The popular sentiment this holiday season seems to be, “I’m going to save so much money this Christmas by talking politics at Thanksgiving.”

Yet there is a larger malaise at work than the political rancor roiling America, and that is the fact that we are starting to take our political rancor at par while painting our political adversaries as enemies. A mounting contempt filters our personal views of the news, while suspicion of conspiracy generates a sense of cynicism; a cynicism that I fear might soon metastasize into violence if we don’t lighten up.

I can imagine the following Thanksgiving scenario:

I heard from my Aunt Rachel that my cousin Ray, who is to the right of a young King Lear, politically, was invited to Thanksgiving dinner, and she warned me not to provoke him.

At no extra cost, Aunt Rachel cautioned that my cousin Lem, who is to the left of Timothy Leary, politically, was also invited to Thanksgiving dinner, and she warned me not to provoke him.

Well, Aunt Rachel’s cautions were for naught, because cousins Ray and Lem started right in without any provocation from anyone, with Lem getting his shovel in first.

“So, Cousin Ray, how’s this American monarchy working out for you?”

“Well, Cousin Lem, I do say it beats your American anarchy like a drum.”

Aunt Rachel tried to interrupt, “Boys, please pass the gravy!” But she was too late.

Cousin Lem put his hand on his steak knife, and though there was no steak to be had, he said in his soft, silky way, “You know, Cousin Ray, oligarchy begets autocracy.”

Cousin Ray placed his hand on his steak knife and raised the decibel level a bit with his riposte: “Yes, Cousin Lem, just as socialism begets communism.”

Again Aunt Rachel tried to intercede, “Boys, please pass the stuffing.” But it did no good, for they were back at it.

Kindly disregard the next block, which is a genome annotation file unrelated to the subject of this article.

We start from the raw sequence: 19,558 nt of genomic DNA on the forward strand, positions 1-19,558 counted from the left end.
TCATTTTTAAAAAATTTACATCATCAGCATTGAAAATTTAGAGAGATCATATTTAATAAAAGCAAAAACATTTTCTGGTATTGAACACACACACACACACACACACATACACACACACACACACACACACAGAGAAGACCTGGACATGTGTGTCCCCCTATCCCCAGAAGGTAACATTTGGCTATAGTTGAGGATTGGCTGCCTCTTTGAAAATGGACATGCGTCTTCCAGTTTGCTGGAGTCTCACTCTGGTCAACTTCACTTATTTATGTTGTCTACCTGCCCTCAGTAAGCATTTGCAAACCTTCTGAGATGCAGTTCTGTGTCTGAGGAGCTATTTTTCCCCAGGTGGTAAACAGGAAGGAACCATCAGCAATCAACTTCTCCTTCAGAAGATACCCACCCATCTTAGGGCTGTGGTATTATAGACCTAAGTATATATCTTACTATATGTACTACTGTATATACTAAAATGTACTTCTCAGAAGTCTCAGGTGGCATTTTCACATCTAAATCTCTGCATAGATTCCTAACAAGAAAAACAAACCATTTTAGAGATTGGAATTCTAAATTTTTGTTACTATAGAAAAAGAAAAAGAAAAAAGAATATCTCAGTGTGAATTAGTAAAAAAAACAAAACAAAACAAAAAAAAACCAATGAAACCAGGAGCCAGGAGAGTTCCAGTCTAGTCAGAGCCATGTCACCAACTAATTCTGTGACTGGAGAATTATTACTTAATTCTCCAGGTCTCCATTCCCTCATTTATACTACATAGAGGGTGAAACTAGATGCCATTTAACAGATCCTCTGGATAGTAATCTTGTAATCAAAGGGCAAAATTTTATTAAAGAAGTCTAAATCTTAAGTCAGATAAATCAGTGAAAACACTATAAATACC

“So, Cousin Ray, how did someone to the right of Henry VIII acquire an invitation to this fine family gathering, anyway?”

“Well, Cousin Lem, it beats me how somebody left of a Sandinista rebel could wangle an invitation to this fine family gathering.”

Aunt Rachel interjected, “Boys, please, how ’bout them Niners?!”

“Yeah!” shouted Cousin Lem, “Let’s talk about the champion of mistreated minorities, Colin Kaepernick!”

“Not on your life!” shouted Cousin Ray. “Kaepernick is a turncoat!”

At this juncture, Aunt Rachel fanned herself profusely.

A biscuit whizzed past my nose, and this brought Uncle Ralph into the fray. Uncle Ralph is a man of few words, but his few words are always weighed and measured before leaving his presence.

“Boys, imagine for a moment if you will, what that first harvest must have been like for those starving Americans. We are honoring here, with a sense of grateful remembrance, those surviving pilgrims and Native Americans. Now clam up before I brain the two of yous and send the both of yous down the coal chute into the basement, and keep you there till you remember how thankful we are to be Americans!”

The table got quiet and Aunt Rachel smiled a smile of satisfaction as she passed the mashed potatoes.

McAvoy Layne is a 30-year impressionist of Mark Twain who can be reached at


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